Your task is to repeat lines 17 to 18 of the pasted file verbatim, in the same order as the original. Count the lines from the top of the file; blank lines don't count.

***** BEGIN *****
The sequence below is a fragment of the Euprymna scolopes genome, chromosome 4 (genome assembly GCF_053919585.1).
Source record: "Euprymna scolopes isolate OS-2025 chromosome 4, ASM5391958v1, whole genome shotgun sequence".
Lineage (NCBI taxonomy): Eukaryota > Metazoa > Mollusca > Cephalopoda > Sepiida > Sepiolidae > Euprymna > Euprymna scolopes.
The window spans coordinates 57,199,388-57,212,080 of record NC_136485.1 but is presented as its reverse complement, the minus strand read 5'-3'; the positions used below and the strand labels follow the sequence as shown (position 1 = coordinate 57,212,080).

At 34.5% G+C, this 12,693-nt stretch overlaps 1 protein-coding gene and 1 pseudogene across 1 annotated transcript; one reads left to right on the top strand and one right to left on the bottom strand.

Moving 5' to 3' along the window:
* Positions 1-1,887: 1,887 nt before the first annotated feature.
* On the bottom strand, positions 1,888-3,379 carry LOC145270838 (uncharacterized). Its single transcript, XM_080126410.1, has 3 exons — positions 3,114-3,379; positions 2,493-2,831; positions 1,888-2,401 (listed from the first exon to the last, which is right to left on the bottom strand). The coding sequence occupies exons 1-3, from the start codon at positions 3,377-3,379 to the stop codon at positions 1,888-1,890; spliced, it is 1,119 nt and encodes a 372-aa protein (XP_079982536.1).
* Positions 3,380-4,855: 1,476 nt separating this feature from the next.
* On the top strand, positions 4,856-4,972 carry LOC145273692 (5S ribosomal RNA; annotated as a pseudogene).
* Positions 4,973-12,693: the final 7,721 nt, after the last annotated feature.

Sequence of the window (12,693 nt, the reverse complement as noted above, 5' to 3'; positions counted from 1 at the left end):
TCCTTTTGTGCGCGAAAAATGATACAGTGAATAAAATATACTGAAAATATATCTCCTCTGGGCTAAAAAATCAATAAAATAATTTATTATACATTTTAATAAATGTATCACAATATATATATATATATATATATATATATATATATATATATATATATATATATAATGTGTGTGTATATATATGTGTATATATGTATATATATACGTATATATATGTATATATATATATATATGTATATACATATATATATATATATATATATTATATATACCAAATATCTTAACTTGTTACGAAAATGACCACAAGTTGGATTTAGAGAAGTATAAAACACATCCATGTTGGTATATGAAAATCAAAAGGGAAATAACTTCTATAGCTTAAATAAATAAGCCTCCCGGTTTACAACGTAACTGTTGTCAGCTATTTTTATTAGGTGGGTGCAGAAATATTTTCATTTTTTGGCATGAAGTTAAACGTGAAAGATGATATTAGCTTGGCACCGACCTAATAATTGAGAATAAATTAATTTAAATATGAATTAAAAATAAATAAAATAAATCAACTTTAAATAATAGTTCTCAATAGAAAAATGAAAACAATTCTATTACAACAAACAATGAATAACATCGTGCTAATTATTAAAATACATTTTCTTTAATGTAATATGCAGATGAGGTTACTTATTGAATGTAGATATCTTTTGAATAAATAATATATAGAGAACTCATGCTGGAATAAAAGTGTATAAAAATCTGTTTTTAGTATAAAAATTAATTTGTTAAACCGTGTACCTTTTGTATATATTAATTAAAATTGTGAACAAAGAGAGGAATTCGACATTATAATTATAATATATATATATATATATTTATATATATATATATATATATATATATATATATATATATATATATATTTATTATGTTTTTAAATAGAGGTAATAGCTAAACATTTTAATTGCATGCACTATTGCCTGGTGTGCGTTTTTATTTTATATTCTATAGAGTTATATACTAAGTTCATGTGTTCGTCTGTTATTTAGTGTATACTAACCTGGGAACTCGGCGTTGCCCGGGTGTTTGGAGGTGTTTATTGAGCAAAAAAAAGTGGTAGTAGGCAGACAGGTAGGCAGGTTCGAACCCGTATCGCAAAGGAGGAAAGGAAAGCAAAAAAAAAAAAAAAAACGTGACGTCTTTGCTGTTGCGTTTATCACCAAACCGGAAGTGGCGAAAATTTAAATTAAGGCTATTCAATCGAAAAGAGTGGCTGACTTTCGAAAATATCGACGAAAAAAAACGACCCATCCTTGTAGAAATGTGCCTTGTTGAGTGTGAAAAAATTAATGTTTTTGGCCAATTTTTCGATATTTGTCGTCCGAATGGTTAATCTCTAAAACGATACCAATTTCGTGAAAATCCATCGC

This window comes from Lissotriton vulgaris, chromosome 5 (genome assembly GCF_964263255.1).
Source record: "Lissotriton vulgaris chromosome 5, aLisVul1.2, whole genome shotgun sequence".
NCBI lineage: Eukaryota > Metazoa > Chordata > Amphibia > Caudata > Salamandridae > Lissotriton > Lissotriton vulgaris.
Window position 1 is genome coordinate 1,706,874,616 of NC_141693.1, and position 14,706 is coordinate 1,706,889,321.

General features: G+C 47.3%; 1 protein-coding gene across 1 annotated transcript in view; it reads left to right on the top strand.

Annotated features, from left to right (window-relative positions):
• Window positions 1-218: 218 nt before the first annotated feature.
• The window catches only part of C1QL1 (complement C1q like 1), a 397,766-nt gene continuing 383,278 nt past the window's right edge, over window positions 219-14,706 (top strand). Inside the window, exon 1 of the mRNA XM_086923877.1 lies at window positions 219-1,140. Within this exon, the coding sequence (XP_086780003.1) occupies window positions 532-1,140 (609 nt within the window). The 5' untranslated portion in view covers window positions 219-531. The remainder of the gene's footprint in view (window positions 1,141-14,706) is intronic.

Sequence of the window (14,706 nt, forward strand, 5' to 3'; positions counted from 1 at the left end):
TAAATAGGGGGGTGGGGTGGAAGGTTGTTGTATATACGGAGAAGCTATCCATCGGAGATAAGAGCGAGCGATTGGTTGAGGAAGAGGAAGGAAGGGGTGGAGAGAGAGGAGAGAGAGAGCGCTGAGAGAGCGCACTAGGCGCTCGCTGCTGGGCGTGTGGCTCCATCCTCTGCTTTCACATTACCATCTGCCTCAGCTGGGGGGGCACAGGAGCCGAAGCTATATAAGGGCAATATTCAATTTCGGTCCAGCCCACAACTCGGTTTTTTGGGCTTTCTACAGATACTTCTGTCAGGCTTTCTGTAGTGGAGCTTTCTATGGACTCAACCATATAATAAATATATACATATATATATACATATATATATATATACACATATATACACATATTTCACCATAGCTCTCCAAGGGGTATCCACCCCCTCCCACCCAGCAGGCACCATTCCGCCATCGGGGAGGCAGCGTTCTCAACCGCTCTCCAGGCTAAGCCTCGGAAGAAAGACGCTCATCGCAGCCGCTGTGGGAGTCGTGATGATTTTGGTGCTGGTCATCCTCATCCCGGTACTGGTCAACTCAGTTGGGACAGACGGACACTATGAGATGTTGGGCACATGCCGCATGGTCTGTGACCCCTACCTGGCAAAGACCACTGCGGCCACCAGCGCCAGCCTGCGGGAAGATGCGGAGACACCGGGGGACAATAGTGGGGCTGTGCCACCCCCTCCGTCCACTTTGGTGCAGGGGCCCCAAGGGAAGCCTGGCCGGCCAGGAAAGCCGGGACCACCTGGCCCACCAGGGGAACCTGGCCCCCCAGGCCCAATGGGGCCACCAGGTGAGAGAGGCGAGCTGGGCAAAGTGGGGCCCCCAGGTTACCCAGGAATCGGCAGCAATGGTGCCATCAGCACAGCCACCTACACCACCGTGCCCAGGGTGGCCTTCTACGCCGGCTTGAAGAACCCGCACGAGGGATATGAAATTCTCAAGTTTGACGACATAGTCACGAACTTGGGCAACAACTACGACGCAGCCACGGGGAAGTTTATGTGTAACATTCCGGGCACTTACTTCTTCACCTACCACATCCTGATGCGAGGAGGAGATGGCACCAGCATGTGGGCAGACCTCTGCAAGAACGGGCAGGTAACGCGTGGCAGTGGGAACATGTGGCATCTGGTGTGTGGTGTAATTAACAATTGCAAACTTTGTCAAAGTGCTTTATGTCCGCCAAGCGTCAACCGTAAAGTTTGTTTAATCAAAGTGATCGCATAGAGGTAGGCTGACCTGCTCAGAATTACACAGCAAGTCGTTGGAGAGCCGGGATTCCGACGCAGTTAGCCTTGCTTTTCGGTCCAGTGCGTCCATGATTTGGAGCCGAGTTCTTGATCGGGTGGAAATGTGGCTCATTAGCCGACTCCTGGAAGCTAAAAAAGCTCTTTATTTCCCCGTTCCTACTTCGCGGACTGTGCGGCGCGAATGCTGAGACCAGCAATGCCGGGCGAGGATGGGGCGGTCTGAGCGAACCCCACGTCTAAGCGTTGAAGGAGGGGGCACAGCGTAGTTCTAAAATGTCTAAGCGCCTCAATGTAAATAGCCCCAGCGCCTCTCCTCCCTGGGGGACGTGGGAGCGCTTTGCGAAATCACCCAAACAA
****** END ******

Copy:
Window position 1 is genome coordinate 1,706,874,616 of NC_141693.1, and position 14,706 is coordinate 1,706,889,321.

General features: G+C 47.3%; 1 protein-coding gene across 1 annotated transcript in view; it reads left to right on the top strand.